Government’s NHS debt write-off like ‘gang of burglars handing back stolen jewels’
More than £240million in loans to be cleared because of coronavirus
06 April, 2020 — By Tom Foot
The New Journal revealed last year how the Royal Free owed £240million in loans
GOVERNMENT plans to write-off billions of pounds of NHS hospital debt is like a “gang of burglars seeking gratitude after handing back some of the jewels they have stolen”, campaigners have warned.
Hundreds of millions of pounds are owed by Camden patients’ three main NHS hospitals – including more than £240million in repayable loans at the Royal Free – are to be cancelled, according to health secretary Matt Hancock.
He said on Friday that “nobody in our health service should be distracted by their hospital’s past finance” as he scrapped £13.4 billion of debts nationwide.
But critics argue that NHS trusts should never have been put into a position where they had to take out loans from the Government – and the NHS has been chronically underfunded for the last decade.
John Lister, secretary of the campaign group Keep Our NHS Public, said: “It’s like a gang of burglars seeking gratitude after handing back some of the jewels they have stolen: £13.4 billion averages to a refund of just £1.3billion per year for the last ten years – far less than the real terms cuts that have been imposed by the virtual freeze on funding while the population and its health needs have grown.”
The New Journal revealed last August how the Royal Free NHS trust in Hampstead had been forced to take out more than £240 million in repayable loans to the Department for Health, while it had posted a record £80million deficit.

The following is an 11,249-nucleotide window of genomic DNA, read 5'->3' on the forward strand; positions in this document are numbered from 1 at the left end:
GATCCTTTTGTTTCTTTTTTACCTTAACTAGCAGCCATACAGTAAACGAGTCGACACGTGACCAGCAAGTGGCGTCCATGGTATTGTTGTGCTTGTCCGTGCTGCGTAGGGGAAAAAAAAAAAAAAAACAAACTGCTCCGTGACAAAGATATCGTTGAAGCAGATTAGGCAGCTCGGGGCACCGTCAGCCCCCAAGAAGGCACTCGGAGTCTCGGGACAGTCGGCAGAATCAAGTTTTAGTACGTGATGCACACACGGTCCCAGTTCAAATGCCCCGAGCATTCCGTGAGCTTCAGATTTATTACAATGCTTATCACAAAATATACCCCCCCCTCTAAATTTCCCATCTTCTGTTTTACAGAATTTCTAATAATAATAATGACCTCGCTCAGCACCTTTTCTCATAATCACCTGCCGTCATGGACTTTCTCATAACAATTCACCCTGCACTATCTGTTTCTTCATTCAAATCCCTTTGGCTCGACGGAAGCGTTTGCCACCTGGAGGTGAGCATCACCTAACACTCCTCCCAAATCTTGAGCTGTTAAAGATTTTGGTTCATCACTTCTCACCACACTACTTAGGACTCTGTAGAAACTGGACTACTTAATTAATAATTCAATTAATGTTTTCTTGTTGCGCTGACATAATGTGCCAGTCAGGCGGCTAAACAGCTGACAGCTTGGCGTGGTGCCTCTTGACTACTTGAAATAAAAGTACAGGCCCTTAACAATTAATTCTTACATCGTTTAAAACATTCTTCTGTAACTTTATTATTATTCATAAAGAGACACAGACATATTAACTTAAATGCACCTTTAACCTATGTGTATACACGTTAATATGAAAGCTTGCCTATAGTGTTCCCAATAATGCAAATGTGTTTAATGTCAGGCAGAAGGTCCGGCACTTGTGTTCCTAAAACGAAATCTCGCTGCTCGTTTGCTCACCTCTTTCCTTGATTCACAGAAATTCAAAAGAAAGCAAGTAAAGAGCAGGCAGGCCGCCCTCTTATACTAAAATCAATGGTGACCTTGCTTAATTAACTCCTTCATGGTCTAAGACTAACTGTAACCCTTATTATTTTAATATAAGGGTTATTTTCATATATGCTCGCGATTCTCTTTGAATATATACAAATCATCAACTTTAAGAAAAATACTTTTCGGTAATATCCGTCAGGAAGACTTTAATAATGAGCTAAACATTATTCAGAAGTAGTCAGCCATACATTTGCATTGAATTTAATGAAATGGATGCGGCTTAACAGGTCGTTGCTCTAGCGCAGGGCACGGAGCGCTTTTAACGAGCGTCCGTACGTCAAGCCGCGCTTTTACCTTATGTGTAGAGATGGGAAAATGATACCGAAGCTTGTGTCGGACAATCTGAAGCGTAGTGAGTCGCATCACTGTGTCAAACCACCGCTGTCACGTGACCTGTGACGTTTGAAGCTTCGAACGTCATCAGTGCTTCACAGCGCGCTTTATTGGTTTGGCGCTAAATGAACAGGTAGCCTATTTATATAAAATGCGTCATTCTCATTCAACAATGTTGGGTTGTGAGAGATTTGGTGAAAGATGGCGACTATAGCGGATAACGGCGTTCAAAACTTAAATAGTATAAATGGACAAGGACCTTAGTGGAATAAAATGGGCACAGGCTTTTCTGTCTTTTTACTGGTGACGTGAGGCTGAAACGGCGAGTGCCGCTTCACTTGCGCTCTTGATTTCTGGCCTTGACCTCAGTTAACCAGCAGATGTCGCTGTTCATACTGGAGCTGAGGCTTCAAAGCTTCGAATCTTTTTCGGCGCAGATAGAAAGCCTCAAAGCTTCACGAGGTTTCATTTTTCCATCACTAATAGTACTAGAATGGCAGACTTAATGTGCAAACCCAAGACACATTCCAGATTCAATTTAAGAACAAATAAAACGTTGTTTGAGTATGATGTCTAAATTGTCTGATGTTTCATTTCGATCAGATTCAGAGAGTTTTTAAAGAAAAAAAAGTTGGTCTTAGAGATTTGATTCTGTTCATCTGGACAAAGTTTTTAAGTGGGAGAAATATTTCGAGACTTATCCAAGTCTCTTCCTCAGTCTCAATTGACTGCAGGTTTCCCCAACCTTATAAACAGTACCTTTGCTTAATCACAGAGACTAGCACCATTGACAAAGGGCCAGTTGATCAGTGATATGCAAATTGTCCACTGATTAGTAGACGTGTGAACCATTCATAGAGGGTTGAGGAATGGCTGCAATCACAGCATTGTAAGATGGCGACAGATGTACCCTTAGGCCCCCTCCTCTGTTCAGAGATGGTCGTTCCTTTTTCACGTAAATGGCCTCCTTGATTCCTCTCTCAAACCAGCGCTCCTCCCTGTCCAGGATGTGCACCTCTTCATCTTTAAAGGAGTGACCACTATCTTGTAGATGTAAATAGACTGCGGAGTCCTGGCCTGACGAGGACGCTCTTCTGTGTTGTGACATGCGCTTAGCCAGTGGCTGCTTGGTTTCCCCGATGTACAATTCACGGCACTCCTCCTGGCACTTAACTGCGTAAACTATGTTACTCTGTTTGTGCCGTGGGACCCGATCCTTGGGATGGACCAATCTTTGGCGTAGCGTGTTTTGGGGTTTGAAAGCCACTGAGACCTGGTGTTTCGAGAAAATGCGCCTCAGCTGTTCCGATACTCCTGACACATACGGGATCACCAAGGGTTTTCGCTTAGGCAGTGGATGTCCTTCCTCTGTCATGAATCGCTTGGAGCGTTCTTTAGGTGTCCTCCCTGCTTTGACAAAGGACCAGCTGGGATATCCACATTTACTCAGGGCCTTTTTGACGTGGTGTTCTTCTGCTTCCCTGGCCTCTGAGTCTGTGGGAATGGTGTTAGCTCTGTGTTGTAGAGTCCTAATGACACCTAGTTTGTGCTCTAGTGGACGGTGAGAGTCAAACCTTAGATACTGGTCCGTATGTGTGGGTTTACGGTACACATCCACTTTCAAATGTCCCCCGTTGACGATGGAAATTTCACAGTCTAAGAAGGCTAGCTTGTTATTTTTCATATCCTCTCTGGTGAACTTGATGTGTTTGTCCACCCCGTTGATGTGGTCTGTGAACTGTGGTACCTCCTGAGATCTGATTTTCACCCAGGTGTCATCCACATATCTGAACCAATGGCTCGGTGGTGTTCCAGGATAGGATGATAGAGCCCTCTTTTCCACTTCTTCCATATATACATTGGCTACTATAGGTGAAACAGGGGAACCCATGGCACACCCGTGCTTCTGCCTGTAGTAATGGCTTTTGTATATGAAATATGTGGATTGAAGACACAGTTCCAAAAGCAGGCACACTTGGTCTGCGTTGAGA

An external audit of the NHS trust’s books had, in August, cast “significant doubt” about its ability to “continue to provide healthcare services”.
UCLH, meanwhile, has for years been saddled with huge Private Finance Initiative (PFI) repayments going back to the when the Euston Road hospital was built in 2005. It, like most NHS hospitals that have been dramatically underfunded for years, have posted eye-watering deficit figures in recent months.
The loan debts have had a direct effect on what services trusts provide during a period when bed numbers have been axed in all hospitals across the country.
Cllr Oliver Cooper
Councillor Oliver Cooper, leader of Camden Conservatives, said he wrote to the health secretary on the back of the New Journal story last year.
He said: “The Royal Free’s funding for patient care has increased by £165m a year since comparable accounts were published four years ago.
“UCLH’s funding for patient care has increased by £101m a year in the two years that comparable accounts have existed.
“That’s 5 per cent annual growth and 6 per cent annual growth respectively – three times the rate of inflation – so critics of this measure’s claims about real-terms funding aren’t even remotely true.”
He added: “The Royal Free and UCLH are two of the most indebted hospitals in the country, and have been saddled with mountains of debts from PFI, requiring hundreds of millions of borrowing from the Government to service and repay.
“The Government clearing these legacy debts will breathe new life into our NHS locally and nationally. The Government relieving hospitals of their debts will mean the NHS in Camden has many millions of pounds extra every year to spend on saving lives.
“Anything that removes uncertainty and gives peace or mind and financial flexibility to our hospitals will save lives in the short term and the long term.”
A statement from Mr Hancock had said: “Today’s £13.4 billion debt write off will wipe the slate clean and allow NHS hospitals to plan for the future and invest in vital services.”